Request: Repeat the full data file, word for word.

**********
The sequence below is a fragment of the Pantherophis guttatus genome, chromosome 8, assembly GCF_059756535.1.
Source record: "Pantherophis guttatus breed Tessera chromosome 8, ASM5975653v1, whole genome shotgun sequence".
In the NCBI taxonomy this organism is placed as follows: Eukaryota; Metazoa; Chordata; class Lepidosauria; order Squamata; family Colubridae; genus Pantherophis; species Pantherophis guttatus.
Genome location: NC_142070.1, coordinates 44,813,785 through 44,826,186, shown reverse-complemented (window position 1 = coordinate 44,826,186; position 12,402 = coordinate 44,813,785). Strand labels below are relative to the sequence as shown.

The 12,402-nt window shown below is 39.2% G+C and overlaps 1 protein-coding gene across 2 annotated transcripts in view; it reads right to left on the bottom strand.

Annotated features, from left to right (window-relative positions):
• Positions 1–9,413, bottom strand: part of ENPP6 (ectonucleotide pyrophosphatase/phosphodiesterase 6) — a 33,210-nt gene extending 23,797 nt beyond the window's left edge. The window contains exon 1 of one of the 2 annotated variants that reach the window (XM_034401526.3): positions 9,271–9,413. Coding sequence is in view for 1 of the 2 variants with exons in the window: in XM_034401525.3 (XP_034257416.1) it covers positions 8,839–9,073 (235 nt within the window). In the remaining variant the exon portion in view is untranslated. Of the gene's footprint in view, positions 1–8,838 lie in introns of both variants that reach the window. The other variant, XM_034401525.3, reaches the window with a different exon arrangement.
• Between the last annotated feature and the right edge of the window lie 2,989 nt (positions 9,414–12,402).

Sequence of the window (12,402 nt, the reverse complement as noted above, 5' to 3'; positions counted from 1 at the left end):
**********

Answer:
The sequence below is a fragment of the Pantherophis guttatus genome, chromosome 8, assembly GCF_059756535.1.
Source record: "Pantherophis guttatus breed Tessera chromosome 8, ASM5975653v1, whole genome shotgun sequence".
In the NCBI taxonomy this organism is placed as follows: Eukaryota; Metazoa; Chordata; class Lepidosauria; order Squamata; family Colubridae; genus Pantherophis; species Pantherophis guttatus.
Genome location: NC_142070.1, coordinates 44,813,785 through 44,826,186, shown reverse-complemented (window position 1 = coordinate 44,826,186; position 12,402 = coordinate 44,813,785). Strand labels below are relative to the sequence as shown.

The 12,402-nt window shown below is 39.2% G+C and overlaps 1 protein-coding gene across 2 annotated transcripts in view; it reads right to left on the bottom strand.

Annotated features, from left to right (window-relative positions):
• Positions 1–9,413, bottom strand: part of ENPP6 (ectonucleotide pyrophosphatase/phosphodiesterase 6) — a 33,210-nt gene extending 23,797 nt beyond the window's left edge. The window contains exon 1 of one of the 2 annotated variants that reach the window (XM_034401526.3): positions 9,271–9,413. Coding sequence is in view for 1 of the 2 variants with exons in the window: in XM_034401525.3 (XP_034257416.1) it covers positions 8,839–9,073 (235 nt within the window). In the remaining variant the exon portion in view is untranslated. Of the gene's footprint in view, positions 1–8,838 lie in introns of both variants that reach the window. The other variant, XM_034401525.3, reaches the window with a different exon arrangement.
• Between the last annotated feature and the right edge of the window lie 2,989 nt (positions 9,414–12,402).

Sequence of the window (12,402 nt, the reverse complement as noted above, 5' to 3'; positions counted from 1 at the left end):